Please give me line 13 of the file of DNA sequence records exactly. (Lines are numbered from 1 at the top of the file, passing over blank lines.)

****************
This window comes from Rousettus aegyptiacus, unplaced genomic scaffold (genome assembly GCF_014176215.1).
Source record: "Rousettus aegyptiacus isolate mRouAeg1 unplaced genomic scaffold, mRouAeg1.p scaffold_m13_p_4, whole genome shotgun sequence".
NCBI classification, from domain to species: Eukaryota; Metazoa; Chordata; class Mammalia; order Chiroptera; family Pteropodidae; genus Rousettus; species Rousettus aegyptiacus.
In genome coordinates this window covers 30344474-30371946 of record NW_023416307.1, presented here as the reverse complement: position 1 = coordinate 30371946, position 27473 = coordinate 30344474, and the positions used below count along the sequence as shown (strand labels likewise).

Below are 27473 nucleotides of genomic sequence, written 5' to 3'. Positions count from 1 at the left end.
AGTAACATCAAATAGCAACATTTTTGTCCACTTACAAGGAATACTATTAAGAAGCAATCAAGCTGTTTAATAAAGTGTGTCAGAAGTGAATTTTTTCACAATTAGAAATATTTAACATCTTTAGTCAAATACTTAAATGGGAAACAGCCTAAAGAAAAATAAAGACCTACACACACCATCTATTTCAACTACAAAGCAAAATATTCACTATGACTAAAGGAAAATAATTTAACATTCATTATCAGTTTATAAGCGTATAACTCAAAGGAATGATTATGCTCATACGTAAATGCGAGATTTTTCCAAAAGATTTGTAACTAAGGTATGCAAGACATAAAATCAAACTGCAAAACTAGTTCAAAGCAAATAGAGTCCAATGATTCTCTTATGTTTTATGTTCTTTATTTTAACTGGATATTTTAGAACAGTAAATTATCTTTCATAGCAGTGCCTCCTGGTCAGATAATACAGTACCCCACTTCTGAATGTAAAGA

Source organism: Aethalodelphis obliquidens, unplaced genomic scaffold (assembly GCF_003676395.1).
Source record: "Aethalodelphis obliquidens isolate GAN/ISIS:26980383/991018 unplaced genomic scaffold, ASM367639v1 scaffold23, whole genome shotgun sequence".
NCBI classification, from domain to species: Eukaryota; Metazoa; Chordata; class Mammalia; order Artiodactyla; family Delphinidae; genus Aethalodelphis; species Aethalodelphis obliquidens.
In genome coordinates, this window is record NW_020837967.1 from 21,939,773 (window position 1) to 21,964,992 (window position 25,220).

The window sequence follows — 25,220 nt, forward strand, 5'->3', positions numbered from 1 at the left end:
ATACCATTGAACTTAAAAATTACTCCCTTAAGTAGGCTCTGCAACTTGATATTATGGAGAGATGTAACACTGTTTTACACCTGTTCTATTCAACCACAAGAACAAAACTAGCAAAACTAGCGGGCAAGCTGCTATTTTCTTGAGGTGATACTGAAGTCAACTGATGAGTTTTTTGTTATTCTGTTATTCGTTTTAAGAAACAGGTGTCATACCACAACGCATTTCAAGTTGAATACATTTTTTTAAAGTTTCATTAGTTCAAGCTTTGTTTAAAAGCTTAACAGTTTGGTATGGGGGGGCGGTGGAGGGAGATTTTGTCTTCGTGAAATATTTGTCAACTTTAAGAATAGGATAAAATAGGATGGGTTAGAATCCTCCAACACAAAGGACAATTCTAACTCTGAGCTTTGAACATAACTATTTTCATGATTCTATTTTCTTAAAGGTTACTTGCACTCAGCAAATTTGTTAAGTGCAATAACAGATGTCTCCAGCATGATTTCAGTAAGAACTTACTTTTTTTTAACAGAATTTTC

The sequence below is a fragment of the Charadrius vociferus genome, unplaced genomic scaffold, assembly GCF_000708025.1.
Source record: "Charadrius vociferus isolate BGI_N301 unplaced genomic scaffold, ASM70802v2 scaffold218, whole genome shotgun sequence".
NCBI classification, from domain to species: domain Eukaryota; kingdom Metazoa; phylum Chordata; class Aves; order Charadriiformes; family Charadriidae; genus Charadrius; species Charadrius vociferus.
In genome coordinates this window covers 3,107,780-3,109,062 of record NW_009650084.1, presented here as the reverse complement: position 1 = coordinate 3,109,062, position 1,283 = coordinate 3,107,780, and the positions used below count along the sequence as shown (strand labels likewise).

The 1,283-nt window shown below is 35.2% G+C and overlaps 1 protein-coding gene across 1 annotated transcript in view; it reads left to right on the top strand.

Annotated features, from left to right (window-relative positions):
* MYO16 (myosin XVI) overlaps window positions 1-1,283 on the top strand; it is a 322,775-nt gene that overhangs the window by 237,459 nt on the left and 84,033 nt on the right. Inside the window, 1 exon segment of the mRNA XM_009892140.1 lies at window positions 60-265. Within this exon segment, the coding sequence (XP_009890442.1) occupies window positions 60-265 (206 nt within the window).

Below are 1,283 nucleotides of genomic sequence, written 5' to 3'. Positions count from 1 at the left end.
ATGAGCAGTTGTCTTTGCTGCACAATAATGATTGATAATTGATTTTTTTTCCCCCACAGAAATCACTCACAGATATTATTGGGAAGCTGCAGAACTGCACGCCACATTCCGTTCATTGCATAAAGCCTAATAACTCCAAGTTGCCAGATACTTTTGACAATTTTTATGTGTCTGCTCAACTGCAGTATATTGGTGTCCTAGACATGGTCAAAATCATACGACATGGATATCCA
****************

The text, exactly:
The sequence below is a fragment of the Charadrius vociferus genome, unplaced genomic scaffold, assembly GCF_000708025.1.